Overall, I felt that Claire Alexander created a book that conveys the struggles of dyslexia to a primary audience. In this book, Stan tries very hard to copy print from the board to make a birthday card for his principal, but he discovers that his letters come out all muddled. Stan feels alone, but then receives some encouragement from a friend at recess. After coming in from recess, he is able to gather up the courage to ask his teacher for help and Mimi pipes up and says she is having trouble ...more
Brooke Kelly
May 01, 2014 Brooke Kelly rated it really liked it
Text-to-Self: When I read Back to Front and Upside Down, it made me think about an old friend I had in middle school. In middle school I had a friend who was dyslexic. The book highlights the symptoms associated with dyslexia and how to work on it. My friend had struggled with reading for a long time before I had met her. She often had to work with special reading teachers to help her. I felt a connection with Stan, the main character, and the struggles he felt writing a simple birthday card ...more
Dione Basseri
Mar 06, 2015 Dione Basseri rated it really liked it
Recommends it for: teacher, parents of dyslexic children
Recommended to Dione by: Schneider family book award
Miss Catnip's class is excited to make birthday cards for the principal, but when she asks students to write "Happy Birthday" on their cards, Stan is terrified. His letters all come out jumbled! But, with the encouragement of his friend, he asks the teacher for help, and finds he isn't the only student who has a hard time!

This book won the Schneider Family Book Award, which is given to books which portray people living with a disability. In this instance, while it is never stated explicitly, Sta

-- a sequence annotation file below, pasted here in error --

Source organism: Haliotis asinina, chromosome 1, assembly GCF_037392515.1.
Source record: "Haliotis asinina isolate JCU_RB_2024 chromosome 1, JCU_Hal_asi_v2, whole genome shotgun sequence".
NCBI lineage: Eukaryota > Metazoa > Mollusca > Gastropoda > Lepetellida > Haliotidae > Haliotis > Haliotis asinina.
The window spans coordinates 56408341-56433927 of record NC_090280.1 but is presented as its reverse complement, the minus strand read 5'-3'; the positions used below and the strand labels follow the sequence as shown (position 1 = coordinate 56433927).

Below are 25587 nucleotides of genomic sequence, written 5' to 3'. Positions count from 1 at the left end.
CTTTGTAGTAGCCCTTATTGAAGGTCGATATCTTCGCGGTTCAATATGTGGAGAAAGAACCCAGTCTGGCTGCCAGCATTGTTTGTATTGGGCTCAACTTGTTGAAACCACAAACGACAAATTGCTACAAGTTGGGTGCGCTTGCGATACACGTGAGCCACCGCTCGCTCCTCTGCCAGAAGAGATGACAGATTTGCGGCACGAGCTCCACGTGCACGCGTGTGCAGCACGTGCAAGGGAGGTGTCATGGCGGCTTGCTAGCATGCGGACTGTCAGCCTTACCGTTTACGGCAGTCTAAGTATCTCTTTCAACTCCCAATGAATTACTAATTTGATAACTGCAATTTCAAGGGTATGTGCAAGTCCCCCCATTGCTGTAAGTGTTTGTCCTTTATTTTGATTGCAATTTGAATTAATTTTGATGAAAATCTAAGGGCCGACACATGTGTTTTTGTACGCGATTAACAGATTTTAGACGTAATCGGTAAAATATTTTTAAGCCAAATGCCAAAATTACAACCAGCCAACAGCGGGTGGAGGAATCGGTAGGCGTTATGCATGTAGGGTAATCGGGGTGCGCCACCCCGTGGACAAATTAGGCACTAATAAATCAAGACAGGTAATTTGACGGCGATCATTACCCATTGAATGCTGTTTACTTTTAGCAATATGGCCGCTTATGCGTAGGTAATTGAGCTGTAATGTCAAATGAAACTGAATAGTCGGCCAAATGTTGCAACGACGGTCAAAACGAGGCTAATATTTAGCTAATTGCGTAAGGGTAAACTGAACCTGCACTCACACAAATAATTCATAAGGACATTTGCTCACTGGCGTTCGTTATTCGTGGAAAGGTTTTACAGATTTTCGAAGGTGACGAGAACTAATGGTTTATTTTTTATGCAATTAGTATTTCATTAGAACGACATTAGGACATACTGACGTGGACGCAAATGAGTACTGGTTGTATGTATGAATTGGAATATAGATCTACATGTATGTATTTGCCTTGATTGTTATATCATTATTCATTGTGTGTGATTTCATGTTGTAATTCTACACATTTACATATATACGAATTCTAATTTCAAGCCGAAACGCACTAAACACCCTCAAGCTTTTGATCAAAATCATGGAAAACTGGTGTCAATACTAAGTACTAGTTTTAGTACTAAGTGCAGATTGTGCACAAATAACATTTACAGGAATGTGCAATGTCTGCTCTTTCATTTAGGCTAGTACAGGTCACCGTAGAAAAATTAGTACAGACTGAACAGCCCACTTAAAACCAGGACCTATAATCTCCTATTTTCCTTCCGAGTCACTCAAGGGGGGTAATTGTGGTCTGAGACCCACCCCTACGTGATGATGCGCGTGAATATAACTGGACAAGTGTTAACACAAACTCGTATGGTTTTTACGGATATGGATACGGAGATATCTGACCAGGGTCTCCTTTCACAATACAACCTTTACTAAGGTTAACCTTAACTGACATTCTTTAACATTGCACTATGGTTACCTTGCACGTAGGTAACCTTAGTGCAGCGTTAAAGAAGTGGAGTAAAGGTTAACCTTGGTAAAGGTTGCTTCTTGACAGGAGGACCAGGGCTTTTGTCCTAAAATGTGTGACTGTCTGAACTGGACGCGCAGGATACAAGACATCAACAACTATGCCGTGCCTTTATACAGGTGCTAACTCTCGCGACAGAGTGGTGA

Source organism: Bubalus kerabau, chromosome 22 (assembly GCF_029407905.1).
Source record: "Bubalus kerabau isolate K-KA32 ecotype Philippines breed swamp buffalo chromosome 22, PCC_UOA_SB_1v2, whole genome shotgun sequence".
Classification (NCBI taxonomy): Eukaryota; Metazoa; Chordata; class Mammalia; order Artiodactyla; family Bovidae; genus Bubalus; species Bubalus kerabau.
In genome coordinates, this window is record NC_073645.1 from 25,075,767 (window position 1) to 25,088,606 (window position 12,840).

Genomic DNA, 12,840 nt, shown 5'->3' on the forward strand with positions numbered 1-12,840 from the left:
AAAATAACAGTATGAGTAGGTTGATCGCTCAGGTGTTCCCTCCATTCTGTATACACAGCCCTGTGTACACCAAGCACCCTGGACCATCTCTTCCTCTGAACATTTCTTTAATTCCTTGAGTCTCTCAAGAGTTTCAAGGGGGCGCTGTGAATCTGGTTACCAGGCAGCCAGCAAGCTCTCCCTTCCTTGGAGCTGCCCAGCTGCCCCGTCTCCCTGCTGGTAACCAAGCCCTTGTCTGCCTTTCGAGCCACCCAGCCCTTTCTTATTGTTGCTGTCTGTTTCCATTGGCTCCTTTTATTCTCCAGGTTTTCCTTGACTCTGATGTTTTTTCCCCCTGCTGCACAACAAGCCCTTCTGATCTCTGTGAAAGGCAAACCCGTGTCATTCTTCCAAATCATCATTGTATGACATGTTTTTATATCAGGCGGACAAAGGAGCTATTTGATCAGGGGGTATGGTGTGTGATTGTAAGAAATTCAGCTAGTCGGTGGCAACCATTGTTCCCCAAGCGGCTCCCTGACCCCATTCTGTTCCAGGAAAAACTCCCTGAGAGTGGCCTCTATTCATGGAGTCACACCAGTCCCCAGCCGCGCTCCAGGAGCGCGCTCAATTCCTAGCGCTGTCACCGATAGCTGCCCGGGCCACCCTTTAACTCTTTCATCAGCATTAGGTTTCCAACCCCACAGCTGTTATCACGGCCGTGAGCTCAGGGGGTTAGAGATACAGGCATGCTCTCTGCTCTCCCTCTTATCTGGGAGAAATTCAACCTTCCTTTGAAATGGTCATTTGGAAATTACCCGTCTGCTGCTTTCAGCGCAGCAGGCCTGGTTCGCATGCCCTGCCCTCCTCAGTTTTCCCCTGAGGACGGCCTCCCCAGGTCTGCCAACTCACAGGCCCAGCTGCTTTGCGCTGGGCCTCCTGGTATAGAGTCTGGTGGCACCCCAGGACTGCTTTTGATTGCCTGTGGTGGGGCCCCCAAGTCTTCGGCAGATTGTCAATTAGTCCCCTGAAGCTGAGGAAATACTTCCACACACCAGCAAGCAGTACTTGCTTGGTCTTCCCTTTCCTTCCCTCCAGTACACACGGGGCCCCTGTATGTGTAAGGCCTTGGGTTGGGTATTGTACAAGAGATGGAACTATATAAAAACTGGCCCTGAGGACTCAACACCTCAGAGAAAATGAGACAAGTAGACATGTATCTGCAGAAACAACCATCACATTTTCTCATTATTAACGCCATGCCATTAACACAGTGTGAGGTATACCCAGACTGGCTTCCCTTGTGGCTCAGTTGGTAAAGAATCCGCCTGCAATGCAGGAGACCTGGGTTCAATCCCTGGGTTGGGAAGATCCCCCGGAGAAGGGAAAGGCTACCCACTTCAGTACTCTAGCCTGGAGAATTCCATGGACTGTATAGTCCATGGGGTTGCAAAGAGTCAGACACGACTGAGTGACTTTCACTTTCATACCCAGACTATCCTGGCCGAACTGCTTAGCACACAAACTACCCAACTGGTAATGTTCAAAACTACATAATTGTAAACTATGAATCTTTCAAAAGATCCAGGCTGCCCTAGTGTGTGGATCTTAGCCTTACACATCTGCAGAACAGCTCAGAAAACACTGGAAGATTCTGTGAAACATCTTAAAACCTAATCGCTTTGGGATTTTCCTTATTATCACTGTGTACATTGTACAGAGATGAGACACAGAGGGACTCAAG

Dec 04, 2014 Kelly rated it really liked it
Shelves: educ-422
Back to Front and Upside Down! is a story that features a little boy named Stan. At school it is Mr. Slipper’s birthday, and the class decides to make birthday cards for their principal’s big day. Stan is so excited about this assignment, until he realizes that writing will be involved. He tries to write the letters that his teacher prints on the board, but Stan’s letters come out all wrong. Stan is too embarrassed to ask for help, until he finally tells his friend about his frustration. In the ...more
Kristen I
Dec 16, 2014 Kristen I rated it really liked it
Shelves: 422-books
This is a fictional story of how a young puppy named Stan struggles to write like the rest of his classmates. He attempts to make a birthday card for his principal but the letters come out all messy and wrong. He doesn't want the other students to laugh at him so he stays quiet until a friend offers advice at recess time. He finds out that asking for help isn't so uncommon or embarrassing after all!

I liked this story for younger children because it is easily relative to the struggles they often
Libby Hutchison
Sep 02, 2015 Libby Hutchison rated it really liked it
Back to Front and Upside Down is a wonderful children's book. In summary, this is about a little boy learning to write at school. His teacher is teaching the students how to write Happy Birthday cards during class. He starts to panic when he realizes that he actually needs to know how to write to write a birthday card. He starts writing and realizes that his letters don't look quite right. He's looking around and realizing that all his classmates seem to know how to write except for him. After ...more
Tina Sample